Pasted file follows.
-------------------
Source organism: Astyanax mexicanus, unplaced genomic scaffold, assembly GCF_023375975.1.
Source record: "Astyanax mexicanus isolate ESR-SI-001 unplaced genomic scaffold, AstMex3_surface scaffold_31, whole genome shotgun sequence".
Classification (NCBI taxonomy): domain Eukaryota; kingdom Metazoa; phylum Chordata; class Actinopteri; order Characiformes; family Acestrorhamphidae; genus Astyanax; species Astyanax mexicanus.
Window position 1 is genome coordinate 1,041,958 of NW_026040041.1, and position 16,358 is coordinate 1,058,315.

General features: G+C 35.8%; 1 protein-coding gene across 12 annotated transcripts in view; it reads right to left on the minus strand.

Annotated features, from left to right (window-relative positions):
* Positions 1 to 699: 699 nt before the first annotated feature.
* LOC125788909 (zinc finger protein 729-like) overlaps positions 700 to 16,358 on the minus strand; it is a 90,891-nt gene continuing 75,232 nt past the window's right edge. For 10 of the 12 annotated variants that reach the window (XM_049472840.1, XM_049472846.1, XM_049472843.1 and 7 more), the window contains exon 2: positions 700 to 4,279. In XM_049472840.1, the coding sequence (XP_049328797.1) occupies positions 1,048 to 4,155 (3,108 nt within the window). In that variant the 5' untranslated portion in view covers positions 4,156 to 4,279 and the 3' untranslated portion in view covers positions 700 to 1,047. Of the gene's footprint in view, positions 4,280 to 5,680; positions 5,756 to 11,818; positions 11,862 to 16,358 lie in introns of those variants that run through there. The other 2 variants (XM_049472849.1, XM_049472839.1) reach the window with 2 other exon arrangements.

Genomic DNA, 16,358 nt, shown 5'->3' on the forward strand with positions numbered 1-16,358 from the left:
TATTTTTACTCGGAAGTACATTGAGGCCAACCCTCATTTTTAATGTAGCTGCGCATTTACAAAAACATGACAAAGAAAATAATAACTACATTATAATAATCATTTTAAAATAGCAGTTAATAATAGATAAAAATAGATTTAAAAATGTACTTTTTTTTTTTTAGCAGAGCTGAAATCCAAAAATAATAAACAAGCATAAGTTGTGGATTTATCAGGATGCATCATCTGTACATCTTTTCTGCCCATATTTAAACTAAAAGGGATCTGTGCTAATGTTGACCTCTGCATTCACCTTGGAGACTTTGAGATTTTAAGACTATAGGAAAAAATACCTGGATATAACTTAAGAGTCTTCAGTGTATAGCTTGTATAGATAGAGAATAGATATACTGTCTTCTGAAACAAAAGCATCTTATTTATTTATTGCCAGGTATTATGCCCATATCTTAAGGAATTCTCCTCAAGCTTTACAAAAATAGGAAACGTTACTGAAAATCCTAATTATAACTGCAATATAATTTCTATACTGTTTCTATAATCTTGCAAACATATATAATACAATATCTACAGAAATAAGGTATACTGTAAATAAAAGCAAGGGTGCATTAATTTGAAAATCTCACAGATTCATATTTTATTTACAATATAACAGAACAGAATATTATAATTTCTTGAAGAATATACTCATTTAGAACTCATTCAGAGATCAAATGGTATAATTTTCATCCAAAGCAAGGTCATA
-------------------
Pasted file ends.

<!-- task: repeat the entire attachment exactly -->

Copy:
Source organism: Astyanax mexicanus, unplaced genomic scaffold, assembly GCF_023375975.1.
Source record: "Astyanax mexicanus isolate ESR-SI-001 unplaced genomic scaffold, AstMex3_surface scaffold_31, whole genome shotgun sequence".
Classification (NCBI taxonomy): domain Eukaryota; kingdom Metazoa; phylum Chordata; class Actinopteri; order Characiformes; family Acestrorhamphidae; genus Astyanax; species Astyanax mexicanus.
Window position 1 is genome coordinate 1,041,958 of NW_026040041.1, and position 16,358 is coordinate 1,058,315.

General features: G+C 35.8%; 1 protein-coding gene across 12 annotated transcripts in view; it reads right to left on the minus strand.

Annotated features, from left to right (window-relative positions):
* Positions 1 to 699: 699 nt before the first annotated feature.
* LOC125788909 (zinc finger protein 729-like) overlaps positions 700 to 16,358 on the minus strand; it is a 90,891-nt gene continuing 75,232 nt past the window's right edge. For 10 of the 12 annotated variants that reach the window (XM_049472840.1, XM_049472846.1, XM_049472843.1 and 7 more), the window contains exon 2: positions 700 to 4,279. In XM_049472840.1, the coding sequence (XP_049328797.1) occupies positions 1,048 to 4,155 (3,108 nt within the window). In that variant the 5' untranslated portion in view covers positions 4,156 to 4,279 and the 3' untranslated portion in view covers positions 700 to 1,047. Of the gene's footprint in view, positions 4,280 to 5,680; positions 5,756 to 11,818; positions 11,862 to 16,358 lie in introns of those variants that run through there. The other 2 variants (XM_049472849.1, XM_049472839.1) reach the window with 2 other exon arrangements.

Genomic DNA, 16,358 nt, shown 5'->3' on the forward strand with positions numbered 1-16,358 from the left:
TATTTTTACTCGGAAGTACATTGAGGCCAACCCTCATTTTTAATGTAGCTGCGCATTTACAAAAACATGACAAAGAAAATAATAACTACATTATAATAATCATTTTAAAATAGCAGTTAATAATAGATAAAAATAGATTTAAAAATGTACTTTTTTTTTTTTAGCAGAGCTGAAATCCAAAAATAATAAACAAGCATAAGTTGTGGATTTATCAGGATGCATCATCTGTACATCTTTTCTGCCCATATTTAAACTAAAAGGGATCTGTGCTAATGTTGACCTCTGCATTCACCTTGGAGACTTTGAGATTTTAAGACTATAGGAAAAAATACCTGGATATAACTTAAGAGTCTTCAGTGTATAGCTTGTATAGATAGAGAATAGATATACTGTCTTCTGAAACAAAAGCATCTTATTTATTTATTGCCAGGTATTATGCCCATATCTTAAGGAATTCTCCTCAAGCTTTACAAAAATAGGAAACGTTACTGAAAATCCTAATTATAACTGCAATATAATTTCTATACTGTTTCTATAATCTTGCAAACATATATAATACAATATCTACAGAAATAAGGTATACTGTAAATAAAAGCAAGGGTGCATTAATTTGAAAATCTCACAGATTCATATTTTATTTACAATATAACAGAACAGAATATTATAATTTCTTGAAGAATATACTCATTTAGAACTCATTCAGAGATCAAATGGTATAATTTTCATCCAAAGCAAGGTCATA